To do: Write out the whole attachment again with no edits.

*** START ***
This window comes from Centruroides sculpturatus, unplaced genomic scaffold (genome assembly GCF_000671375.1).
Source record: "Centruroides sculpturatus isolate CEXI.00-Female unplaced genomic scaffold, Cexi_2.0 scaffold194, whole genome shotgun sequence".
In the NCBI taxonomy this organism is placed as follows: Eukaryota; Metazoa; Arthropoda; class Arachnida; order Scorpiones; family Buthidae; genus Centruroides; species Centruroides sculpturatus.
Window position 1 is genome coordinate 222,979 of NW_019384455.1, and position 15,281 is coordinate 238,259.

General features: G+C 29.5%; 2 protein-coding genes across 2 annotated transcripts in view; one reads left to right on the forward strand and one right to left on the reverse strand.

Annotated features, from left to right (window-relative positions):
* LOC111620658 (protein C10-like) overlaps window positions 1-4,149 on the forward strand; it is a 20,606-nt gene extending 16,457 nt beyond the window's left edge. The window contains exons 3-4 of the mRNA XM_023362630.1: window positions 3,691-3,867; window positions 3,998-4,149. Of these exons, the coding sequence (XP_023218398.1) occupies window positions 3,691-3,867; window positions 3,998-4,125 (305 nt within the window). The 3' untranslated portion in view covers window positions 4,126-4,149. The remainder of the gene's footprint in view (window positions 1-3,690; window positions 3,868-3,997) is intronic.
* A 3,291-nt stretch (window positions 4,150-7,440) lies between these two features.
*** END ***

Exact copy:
This window comes from Centruroides sculpturatus, unplaced genomic scaffold (genome assembly GCF_000671375.1).
Source record: "Centruroides sculpturatus isolate CEXI.00-Female unplaced genomic scaffold, Cexi_2.0 scaffold194, whole genome shotgun sequence".
In the NCBI taxonomy this organism is placed as follows: Eukaryota; Metazoa; Arthropoda; class Arachnida; order Scorpiones; family Buthidae; genus Centruroides; species Centruroides sculpturatus.
Window position 1 is genome coordinate 222,979 of NW_019384455.1, and position 15,281 is coordinate 238,259.

General features: G+C 29.5%; 2 protein-coding genes across 2 annotated transcripts in view; one reads left to right on the forward strand and one right to left on the reverse strand.

Annotated features, from left to right (window-relative positions):
* LOC111620658 (protein C10-like) overlaps window positions 1-4,149 on the forward strand; it is a 20,606-nt gene extending 16,457 nt beyond the window's left edge. The window contains exons 3-4 of the mRNA XM_023362630.1: window positions 3,691-3,867; window positions 3,998-4,149. Of these exons, the coding sequence (XP_023218398.1) occupies window positions 3,691-3,867; window positions 3,998-4,125 (305 nt within the window). The 3' untranslated portion in view covers window positions 4,126-4,149. The remainder of the gene's footprint in view (window positions 1-3,690; window positions 3,868-3,997) is intronic.
* A 3,291-nt stretch (window positions 4,150-7,440) lies between these two features.